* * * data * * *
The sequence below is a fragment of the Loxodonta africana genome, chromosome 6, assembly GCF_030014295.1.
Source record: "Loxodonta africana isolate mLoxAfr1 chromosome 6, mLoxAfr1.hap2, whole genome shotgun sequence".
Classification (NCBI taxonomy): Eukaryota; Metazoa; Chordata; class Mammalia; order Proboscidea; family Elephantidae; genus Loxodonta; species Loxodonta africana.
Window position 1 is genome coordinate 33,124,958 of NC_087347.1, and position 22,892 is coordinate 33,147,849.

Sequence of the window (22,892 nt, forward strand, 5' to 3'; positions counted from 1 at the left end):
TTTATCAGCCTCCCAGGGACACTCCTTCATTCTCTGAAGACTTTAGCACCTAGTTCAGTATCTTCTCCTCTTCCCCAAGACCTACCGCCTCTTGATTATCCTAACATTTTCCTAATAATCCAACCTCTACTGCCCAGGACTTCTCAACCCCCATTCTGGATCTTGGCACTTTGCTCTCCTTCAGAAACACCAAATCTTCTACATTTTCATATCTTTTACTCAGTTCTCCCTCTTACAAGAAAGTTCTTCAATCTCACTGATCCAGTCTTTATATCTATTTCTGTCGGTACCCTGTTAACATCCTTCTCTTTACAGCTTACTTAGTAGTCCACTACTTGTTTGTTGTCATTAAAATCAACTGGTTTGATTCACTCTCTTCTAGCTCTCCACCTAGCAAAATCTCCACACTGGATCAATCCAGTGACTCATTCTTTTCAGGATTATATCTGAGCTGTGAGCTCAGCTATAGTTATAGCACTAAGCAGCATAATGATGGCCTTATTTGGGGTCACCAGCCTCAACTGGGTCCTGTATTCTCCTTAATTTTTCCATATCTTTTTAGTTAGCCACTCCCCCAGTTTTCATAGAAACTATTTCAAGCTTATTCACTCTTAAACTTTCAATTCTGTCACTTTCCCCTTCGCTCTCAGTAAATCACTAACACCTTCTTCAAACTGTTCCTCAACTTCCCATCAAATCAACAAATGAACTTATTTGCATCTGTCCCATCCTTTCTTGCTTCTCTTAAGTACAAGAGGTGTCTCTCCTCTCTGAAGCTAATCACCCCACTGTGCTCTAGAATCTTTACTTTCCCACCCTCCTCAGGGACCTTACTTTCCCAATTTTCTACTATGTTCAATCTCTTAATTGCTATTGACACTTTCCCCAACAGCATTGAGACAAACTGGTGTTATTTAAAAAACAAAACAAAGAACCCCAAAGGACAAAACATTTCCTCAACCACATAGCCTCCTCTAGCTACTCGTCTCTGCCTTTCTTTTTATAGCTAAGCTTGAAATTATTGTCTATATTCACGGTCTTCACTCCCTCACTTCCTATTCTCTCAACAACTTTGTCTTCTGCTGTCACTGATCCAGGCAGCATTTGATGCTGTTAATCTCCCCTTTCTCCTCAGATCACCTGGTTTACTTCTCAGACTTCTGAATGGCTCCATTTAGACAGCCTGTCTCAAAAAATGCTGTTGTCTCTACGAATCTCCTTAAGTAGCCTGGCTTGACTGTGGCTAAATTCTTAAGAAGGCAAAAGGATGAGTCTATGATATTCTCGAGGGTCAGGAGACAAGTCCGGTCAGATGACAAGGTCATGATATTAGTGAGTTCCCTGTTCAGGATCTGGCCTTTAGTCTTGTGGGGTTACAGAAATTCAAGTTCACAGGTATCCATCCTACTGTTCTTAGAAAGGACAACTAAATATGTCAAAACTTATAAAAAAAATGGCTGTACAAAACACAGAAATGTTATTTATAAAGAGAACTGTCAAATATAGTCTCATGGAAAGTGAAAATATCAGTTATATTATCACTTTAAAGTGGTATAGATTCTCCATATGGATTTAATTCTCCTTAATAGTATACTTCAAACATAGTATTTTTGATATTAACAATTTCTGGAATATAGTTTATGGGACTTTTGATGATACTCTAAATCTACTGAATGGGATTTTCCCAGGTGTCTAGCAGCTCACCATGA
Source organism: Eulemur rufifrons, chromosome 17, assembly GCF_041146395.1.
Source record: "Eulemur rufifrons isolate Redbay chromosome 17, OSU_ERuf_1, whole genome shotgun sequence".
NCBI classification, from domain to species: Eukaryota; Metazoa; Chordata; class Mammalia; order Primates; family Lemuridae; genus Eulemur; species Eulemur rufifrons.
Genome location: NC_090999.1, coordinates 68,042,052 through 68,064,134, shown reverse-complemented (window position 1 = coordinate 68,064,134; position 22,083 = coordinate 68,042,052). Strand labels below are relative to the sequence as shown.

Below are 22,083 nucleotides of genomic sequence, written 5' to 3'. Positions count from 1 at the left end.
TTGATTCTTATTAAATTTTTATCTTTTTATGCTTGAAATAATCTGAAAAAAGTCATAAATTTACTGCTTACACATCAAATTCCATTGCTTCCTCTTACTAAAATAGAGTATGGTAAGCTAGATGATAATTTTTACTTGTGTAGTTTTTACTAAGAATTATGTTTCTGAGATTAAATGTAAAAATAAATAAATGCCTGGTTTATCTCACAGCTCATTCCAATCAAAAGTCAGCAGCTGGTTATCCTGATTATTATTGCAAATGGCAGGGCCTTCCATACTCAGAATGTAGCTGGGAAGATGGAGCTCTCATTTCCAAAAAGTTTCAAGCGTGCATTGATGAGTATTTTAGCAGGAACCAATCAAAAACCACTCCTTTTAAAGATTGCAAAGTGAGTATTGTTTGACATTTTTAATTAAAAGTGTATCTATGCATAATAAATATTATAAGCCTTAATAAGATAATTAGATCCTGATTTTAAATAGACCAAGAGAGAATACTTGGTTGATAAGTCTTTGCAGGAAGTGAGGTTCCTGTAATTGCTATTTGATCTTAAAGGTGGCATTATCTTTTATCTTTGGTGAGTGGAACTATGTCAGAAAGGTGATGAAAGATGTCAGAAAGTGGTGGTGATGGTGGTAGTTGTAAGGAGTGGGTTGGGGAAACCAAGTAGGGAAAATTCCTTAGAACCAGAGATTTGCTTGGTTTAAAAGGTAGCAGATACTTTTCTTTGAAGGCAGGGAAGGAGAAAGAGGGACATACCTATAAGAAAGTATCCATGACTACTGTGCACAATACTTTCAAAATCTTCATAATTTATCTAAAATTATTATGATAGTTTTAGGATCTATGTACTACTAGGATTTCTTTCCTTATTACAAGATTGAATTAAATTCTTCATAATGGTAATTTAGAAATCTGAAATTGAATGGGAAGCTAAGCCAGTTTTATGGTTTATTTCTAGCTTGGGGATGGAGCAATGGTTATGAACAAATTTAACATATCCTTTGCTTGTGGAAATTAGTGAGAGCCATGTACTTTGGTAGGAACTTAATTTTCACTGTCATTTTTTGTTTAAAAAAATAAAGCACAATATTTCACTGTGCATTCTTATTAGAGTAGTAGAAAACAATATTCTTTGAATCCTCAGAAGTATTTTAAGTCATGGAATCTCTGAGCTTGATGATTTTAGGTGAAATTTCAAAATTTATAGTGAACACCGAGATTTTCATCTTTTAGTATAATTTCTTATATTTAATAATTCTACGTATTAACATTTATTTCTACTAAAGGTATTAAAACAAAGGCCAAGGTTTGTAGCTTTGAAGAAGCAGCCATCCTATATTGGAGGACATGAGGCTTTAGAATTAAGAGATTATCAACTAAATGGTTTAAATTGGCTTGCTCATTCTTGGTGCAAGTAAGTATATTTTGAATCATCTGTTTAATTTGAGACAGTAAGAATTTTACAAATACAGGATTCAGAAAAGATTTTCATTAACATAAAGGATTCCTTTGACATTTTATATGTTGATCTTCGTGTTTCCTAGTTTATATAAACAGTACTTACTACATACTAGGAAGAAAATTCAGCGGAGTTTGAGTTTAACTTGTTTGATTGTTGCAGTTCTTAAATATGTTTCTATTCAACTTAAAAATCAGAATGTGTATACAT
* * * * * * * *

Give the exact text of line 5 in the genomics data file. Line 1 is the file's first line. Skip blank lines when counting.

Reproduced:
Sequence of the window (22,892 nt, forward strand, 5' to 3'; positions counted from 1 at the left end):